Not knowing Japanese was such a pain :( , was trying to research on the rumours that Yuzuru's family crest 丸に三つ盛亀甲花菱 could indicate his heritage as a member of the Azai branch family... Ended up getting more confused as it seems that the crest was commonly used by merchants in the Edo period? And that Nikaido clan uses exactly the same crest as Azai clan where both are descended from the same clan Fujiwara, though Nikaido clan's ancestors seemed to be based on the far south of Japan at Kagoshima whereas Azai came from Hokke (northern branch)? AND that Azai Nagamasa's father might've used a different family crest, and since Nagamasa's brothers and his own sons were wiped out, if his uncles indeed used different family crests it is unlikely for an Azai branch clan using Nagamasa's family crest to arise? LOL i'm so dead. 

 

 

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Hello, I thought I could try my luck here as well :)

Is there a translation of this old interview with Yuzu, Javi and Nam anywhere on the internet?

 

The original text has been posted on twitter a while ago and can be found here: https://tinyurl.com/yc5dh6v7

 

 

Or maybe if someone would be willing to translate it, I'd be eternally grateful :sadPooh:

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Does translations exist for this video? I'd like to know what Nobu is gushing about Yuzu haha! Seems like a good programme 

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Hi everyone, I made one MAD for Yuzuru Hanyu with lots of his words, but I am not sure whether my English subtitles are all perfect and proper.

So is there any English native speaker who also knows Japanese? I would be very grateful if you can correct or remake my translation.:dancingpooh:Just let more people know how kind-hearted and romantic this angel is.

 

The video is there: 

 

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Hello, would someone kindly consider translating...this is a radio interview with Yuzu ..he sounds as if he is having a good time and sharing a lot of information:

 

 

 

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16 hours ago, Dreamer said:

Hello, would someone kindly consider translating...this is a radio interview with Yuzu ..he sounds as if he is having a good time and sharing a lot of information:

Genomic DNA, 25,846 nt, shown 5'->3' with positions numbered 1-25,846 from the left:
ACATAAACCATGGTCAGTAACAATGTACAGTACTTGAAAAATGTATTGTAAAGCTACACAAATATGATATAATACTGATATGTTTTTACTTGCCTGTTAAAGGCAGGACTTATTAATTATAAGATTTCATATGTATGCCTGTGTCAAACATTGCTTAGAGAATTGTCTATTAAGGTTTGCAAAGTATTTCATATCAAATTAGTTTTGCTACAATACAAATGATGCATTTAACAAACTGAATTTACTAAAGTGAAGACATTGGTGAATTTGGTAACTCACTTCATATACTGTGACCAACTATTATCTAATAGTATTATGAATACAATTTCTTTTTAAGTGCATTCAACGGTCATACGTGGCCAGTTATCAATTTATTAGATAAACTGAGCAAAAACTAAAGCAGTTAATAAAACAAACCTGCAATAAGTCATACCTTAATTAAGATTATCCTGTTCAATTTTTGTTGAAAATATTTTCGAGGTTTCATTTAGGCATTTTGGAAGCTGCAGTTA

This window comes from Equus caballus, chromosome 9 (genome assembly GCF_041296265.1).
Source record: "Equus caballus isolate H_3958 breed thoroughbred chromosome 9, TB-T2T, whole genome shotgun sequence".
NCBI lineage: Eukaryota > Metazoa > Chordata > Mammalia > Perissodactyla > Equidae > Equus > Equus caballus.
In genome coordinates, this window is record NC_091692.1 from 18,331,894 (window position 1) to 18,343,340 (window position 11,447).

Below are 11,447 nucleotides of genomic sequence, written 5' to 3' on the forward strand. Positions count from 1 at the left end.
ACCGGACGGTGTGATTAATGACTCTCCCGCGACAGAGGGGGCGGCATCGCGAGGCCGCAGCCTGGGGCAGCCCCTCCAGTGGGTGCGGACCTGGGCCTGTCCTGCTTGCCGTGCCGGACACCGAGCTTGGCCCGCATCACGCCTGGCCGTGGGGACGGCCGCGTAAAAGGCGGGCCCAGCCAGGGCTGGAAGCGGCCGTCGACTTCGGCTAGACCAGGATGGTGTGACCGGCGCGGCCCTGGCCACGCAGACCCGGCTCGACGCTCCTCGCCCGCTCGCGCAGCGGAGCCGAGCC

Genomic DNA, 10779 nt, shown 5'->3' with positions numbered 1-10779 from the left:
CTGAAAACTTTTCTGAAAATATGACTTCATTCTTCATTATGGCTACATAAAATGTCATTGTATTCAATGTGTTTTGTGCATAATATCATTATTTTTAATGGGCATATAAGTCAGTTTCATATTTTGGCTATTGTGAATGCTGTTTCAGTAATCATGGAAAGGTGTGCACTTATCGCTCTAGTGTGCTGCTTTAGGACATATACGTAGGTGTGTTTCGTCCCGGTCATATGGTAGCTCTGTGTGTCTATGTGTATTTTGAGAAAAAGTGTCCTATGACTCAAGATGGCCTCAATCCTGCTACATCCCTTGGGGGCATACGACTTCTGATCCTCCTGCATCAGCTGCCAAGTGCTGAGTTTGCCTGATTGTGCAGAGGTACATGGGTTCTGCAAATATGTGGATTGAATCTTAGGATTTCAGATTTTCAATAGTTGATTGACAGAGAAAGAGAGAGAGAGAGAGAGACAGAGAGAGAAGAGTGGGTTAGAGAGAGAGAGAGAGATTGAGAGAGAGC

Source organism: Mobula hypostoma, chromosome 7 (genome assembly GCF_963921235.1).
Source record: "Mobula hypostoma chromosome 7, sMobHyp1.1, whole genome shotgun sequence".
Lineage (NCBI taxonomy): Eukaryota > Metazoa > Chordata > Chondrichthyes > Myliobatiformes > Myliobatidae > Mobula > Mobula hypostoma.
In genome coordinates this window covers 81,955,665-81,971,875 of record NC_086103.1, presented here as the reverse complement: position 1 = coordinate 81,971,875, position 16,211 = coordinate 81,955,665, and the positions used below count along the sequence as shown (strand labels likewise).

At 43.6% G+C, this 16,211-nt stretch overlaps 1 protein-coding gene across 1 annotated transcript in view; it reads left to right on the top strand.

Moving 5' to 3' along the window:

I've found a site where the entire interview was made into a transcript but when I copied, it became a 12 page long Word document...:13877886:So when I finish my other assignment of English to Japanese translation (the deadline is 11th Dec - I'm not a professional btw), I will try tackle this one. It may take a while to complete though...:tumblr_inline_n18qr5AMus1qid2nw:

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On 12/3/2018 at 7:36 AM, Dreamer said:

Hello, would someone kindly consider translating...this is a radio interview with Yuzu ..he sounds as if he is having a good time and sharing a lot of information:

 

 

 

 

On 12/4/2018 at 12:29 AM, BWOZWaltz said:

 

I've found a site where the entire interview was made into a transcript but when I copied, it became a 12 page long Word document...:13877886:So when I finish my other assignment of English to Japanese translation (the deadline is 11th Dec - I'm not a professional btw), I will try tackle this one. It may take a while to complete though...:tumblr_inline_n18qr5AMus1qid2nw:

 

I have finally finished the translation of this radio interview. I think I'll post it to Misc Translations Compilation thread.

It is 9 pages long in Word document format so not sure how long the whole post will be...and it will take some time to finish posting it so bear with me...

 

 

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Has this video been translated anywhere?

 

Edit: found a summary of it: 

 

 

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I found this uncut interview post PC Oly: does anyone know if the Japanese part has been translated already?

If not, would anyone kindly consider to translate ?  

Thank you in advance to one and all translators who have helped us to understand and to appreciate Yuzuru, the man, the skater, and the living legend!